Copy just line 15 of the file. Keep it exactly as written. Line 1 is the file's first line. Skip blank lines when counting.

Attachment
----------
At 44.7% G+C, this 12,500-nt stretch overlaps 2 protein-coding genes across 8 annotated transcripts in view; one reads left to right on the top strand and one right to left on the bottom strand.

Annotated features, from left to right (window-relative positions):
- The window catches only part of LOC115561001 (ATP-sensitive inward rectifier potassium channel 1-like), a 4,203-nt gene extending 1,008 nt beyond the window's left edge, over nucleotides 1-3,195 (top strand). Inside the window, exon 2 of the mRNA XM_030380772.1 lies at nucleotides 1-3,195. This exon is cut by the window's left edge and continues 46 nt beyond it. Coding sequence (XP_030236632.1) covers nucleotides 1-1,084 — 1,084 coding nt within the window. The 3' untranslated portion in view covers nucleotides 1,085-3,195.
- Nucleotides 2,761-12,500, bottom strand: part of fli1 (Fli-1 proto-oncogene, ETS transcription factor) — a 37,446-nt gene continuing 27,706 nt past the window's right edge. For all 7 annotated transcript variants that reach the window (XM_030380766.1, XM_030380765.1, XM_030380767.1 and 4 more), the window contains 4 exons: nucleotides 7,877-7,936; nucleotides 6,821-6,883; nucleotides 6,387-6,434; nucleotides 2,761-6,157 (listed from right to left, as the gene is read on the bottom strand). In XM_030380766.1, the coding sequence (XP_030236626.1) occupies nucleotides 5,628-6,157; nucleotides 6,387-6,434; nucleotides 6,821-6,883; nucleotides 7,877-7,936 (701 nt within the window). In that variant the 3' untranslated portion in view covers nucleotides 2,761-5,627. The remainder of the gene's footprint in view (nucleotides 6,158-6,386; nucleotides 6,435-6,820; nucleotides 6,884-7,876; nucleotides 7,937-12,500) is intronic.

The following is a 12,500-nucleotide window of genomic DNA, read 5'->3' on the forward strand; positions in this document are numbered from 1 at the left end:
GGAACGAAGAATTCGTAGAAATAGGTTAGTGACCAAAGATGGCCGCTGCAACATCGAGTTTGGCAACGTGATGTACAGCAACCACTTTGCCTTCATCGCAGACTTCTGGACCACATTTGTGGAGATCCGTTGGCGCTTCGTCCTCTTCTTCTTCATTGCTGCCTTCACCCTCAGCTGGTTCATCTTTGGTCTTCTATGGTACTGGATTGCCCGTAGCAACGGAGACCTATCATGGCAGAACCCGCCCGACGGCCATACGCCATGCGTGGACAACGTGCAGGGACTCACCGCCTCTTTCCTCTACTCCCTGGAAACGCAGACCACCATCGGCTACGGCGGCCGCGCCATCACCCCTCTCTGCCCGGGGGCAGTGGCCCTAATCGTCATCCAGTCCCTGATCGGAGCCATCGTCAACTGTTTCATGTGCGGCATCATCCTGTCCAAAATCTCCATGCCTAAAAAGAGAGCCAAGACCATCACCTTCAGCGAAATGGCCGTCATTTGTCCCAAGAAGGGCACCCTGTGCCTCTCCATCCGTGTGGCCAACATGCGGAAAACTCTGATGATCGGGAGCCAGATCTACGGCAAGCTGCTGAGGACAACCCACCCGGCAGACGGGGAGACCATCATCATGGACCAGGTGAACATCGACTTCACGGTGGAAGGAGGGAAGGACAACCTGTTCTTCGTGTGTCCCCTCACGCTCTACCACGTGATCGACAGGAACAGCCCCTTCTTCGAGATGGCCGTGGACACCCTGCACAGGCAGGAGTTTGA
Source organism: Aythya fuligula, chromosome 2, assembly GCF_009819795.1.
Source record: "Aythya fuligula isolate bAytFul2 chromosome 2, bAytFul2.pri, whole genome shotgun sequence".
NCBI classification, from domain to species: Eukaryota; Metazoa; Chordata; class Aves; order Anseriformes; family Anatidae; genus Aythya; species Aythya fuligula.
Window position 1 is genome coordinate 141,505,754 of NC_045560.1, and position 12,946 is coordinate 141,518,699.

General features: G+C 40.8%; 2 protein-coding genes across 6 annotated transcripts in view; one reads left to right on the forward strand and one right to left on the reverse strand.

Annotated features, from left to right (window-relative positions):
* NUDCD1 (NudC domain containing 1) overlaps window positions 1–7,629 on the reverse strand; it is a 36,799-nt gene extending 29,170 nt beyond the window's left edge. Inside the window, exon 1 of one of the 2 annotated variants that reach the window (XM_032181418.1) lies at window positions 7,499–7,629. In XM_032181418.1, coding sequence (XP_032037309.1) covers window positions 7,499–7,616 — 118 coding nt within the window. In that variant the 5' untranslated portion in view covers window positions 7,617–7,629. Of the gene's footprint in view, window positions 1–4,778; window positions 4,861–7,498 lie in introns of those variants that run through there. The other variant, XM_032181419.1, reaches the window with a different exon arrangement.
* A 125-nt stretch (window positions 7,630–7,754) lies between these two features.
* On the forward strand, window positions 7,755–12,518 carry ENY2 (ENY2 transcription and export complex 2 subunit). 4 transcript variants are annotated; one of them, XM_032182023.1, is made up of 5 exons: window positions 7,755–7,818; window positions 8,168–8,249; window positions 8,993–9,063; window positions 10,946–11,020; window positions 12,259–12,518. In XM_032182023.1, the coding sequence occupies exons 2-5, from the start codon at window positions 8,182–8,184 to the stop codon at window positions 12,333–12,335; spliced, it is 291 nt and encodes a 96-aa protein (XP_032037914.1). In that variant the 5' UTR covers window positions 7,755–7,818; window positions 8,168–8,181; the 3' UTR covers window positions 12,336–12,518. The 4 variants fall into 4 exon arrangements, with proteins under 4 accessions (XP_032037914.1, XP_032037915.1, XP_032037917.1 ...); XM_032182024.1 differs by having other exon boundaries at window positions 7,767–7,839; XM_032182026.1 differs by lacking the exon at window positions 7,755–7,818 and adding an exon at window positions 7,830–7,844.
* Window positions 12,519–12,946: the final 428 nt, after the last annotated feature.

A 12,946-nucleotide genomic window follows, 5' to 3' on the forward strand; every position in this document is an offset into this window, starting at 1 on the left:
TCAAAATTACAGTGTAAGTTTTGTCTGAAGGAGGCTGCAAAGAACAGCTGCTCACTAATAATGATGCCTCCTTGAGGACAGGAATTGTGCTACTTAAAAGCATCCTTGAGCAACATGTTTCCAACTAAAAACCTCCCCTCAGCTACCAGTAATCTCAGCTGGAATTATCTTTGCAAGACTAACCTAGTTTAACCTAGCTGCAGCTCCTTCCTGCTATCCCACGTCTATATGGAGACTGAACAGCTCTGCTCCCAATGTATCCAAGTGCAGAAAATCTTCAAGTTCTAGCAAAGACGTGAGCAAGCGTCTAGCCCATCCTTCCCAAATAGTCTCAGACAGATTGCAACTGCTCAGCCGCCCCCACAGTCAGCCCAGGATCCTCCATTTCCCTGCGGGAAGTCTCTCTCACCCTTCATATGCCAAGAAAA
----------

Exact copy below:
* On the forward strand, window positions 7,755–12,518 carry ENY2 (ENY2 transcription and export complex 2 subunit). 4 transcript variants are annotated; one of them, XM_032182023.1, is made up of 5 exons: window positions 7,755–7,818; window positions 8,168–8,249; window positions 8,993–9,063; window positions 10,946–11,020; window positions 12,259–12,518. In XM_032182023.1, the coding sequence occupies exons 2-5, from the start codon at window positions 8,182–8,184 to the stop codon at window positions 12,333–12,335; spliced, it is 291 nt and encodes a 96-aa protein (XP_032037914.1). In that variant the 5' UTR covers window positions 7,755–7,818; window positions 8,168–8,181; the 3' UTR covers window positions 12,336–12,518. The 4 variants fall into 4 exon arrangements, with proteins under 4 accessions (XP_032037914.1, XP_032037915.1, XP_032037917.1 ...); XM_032182024.1 differs by having other exon boundaries at window positions 7,767–7,839; XM_032182026.1 differs by lacking the exon at window positions 7,755–7,818 and adding an exon at window positions 7,830–7,844.